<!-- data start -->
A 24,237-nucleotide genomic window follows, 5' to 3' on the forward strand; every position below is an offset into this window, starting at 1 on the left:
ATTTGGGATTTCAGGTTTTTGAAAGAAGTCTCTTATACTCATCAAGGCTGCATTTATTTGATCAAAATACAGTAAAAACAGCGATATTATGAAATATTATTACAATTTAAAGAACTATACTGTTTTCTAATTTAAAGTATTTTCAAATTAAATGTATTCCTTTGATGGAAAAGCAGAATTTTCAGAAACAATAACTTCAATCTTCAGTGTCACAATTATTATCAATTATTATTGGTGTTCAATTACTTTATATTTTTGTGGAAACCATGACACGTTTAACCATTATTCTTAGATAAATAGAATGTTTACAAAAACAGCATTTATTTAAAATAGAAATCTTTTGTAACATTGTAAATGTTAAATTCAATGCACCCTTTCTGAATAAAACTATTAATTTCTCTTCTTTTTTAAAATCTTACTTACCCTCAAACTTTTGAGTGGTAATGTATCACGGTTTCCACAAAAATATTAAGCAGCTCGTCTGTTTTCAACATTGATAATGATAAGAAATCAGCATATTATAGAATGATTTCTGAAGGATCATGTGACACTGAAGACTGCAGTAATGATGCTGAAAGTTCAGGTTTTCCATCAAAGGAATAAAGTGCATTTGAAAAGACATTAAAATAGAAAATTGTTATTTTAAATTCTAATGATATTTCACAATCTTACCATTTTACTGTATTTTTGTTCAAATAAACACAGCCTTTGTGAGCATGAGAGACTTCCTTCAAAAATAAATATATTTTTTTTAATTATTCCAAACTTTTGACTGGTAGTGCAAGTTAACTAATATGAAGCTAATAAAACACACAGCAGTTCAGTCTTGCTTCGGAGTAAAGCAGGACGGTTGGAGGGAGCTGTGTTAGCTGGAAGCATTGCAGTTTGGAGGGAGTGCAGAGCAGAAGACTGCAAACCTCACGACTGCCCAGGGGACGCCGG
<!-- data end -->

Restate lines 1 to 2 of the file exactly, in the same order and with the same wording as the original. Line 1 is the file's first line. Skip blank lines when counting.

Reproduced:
A 24,237-nucleotide genomic window follows, 5' to 3' on the forward strand; every position below is an offset into this window, starting at 1 on the left:
ATTTGGGATTTCAGGTTTTTGAAAGAAGTCTCTTATACTCATCAAGGCTGCATTTATTTGATCAAAATACAGTAAAAACAGCGATATTATGAAATATTATTACAATTTAAAGAACTATACTGTTTTCTAATTTAAAGTATTTTCAAATTAAATGTATTCCTTTGATGGAAAAGCAGAATTTTCAGAAACAATAACTTCAATCTTCAGTGTCACAATTATTATCAATTATTATTGGTGTTCAATTACTTTATATTTTTGTGGAAACCATGACACGTTTAACCATTATTCTTAGATAAATAGAATGTTTACAAAAACAGCATTTATTTAAAATAGAAATCTTTTGTAACATTGTAAATGTTAAATTCAATGCACCCTTTCTGAATAAAACTATTAATTTCTCTTCTTTTTTAAAATCTTACTTACCCTCAAACTTTTGAGTGGTAATGTATCACGGTTTCCACAAAAATATTAAGCAGCTCGTCTGTTTTCAACATTGATAATGATAAGAAATCAGCATATTATAGAATGATTTCTGAAGGATCATGTGACACTGAAGACTGCAGTAATGATGCTGAAAGTTCAGGTTTTCCATCAAAGGAATAAAGTGCATTTGAAAAGACATTAAAATAGAAAATTGTTATTTTAAATTCTAATGATATTTCACAATCTTACCATTTTACTGTATTTTTGTTCAAATAAACACAGCCTTTGTGAGCATGAGAGACTTCCTTCAAAAATAAATATATTTTTTTTAATTATTCCAAACTTTTGACTGGTAGTGCAAGTTAACTAATATGAAGCTAATAAAACACACAGCAGTTCAGTCTTGCTTCGGAGTAAAGCAGGACGGTTGGAGGGAGCTGTGTTAGCTGGAAGCATTGCAGTTTGGAGGGAGTGCAGAGCAGAAGACTGCAAACCTCACGACTGCCCAGGGGACGCCGG